Toxic Assets: The Diagnosis Comes Too Late for Foreclosed Homeowners

From AFP today:

The 700-billion dollar Wall Street bailout plan, put together last week by the U.S. administration, would allow the U.S .Treasury to sell new debt to buy vast amounts of mortgage securities and other “toxic” assets that have clogged the financial system.

That’s just one of the 3,938 results that come up when you do a Google search for “toxic assets.”

It’s the term du jour — a clever way for Secretary of the Treasury Henry Paulson to make his mad scientist concoction seem palatable to the American people.

Like a protagonist on an “ER” episode, Paulson races to save the financial system from a fatal blockage caused by toxic assets. Will the patient make it? Paulson’s remedy is to pump at least $700 billion into the clogged system in exchange for the toxic assets. Kind of like clearing blocked arteries or administering a colonic. You provide the punch line here.

The trouble is, the taxpayers get stuck with the toxic mess. Has it occurred to anyone that this constitutes double jeopardy for Americans who already had to swallow a bad dose of subprime mortgages and then came down with a terrible rash of foreclosures? Now, they’re being asked to eat a hastily concocted Wall St. rescue, despite the fact that policymakers stood by as homeowners suffered the ill effects of the first toxic asset epidemic.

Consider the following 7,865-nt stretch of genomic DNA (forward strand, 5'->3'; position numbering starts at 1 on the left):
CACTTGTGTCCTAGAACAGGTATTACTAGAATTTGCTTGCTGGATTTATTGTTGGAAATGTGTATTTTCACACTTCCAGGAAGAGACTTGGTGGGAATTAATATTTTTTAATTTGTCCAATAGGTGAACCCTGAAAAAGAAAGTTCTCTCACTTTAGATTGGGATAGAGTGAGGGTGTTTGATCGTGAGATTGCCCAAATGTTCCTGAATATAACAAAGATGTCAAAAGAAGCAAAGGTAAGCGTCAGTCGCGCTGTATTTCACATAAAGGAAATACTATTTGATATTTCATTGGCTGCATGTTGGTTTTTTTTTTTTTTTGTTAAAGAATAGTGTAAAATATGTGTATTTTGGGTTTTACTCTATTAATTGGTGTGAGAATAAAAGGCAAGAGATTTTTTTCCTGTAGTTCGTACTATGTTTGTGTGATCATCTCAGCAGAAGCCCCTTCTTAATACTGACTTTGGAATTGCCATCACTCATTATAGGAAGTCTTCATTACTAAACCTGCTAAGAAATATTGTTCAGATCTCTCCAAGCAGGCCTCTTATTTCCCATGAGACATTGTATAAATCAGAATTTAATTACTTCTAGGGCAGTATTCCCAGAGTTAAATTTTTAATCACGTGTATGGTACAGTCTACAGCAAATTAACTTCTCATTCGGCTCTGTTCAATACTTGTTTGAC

I say let’s get a second — and third — opinion before Congress rubberstamps the legislation Paulson’s trying to push through this week. We need the input of lawmakers who will make sure that the plan includes help for homeowners in danger of defaulting, those who’ve already lost their homes, and the communities suffering from the pain of empty houses draining their quality of life and shrinking their tax base.

The Chinese are getting slammed for their latest poisoning of consumer goods — melamine in baby formula. Horrifying and meriting international outrage. Lots of reasonable people have reacted to poison dogfood, toothpaste, toys, and now baby formula by saying no to Chinese products.

Similarly, Americans may well decide that Dr. Paulson’s bailout elixir may be as hazardous to the nation’s health as the assets he’s trying to purge from the financial system.

Alice Chasan served as editor and associate publisher of Shelterforce from 2007 to 2008.


  1. Thanks Alice for raising some very valid concerns about this unprecedented $700 billion bailout plan. Jay Leno said it best last night: “When a failed President and a failed Congress put $700 billion of your money in failed businesses, it just can’t fail.”

    Americans on behalf of ourselves, our children and our grandchildren should demand to know what exaclty is being done with our money. Who gains, who pays?

    When the American Housing Rescue and Foreclosure Prevention Act was approved in July 2008 (this law provided for an unlimited line of credit to Fannie Mae and Freddie Mac), why did Treasury not know that just 2 months later, these companies would fail entirely? Who was hiding the information about the capital position of these companies? The companies themselves? If so, they should be held accountable for criminal dishonesty.


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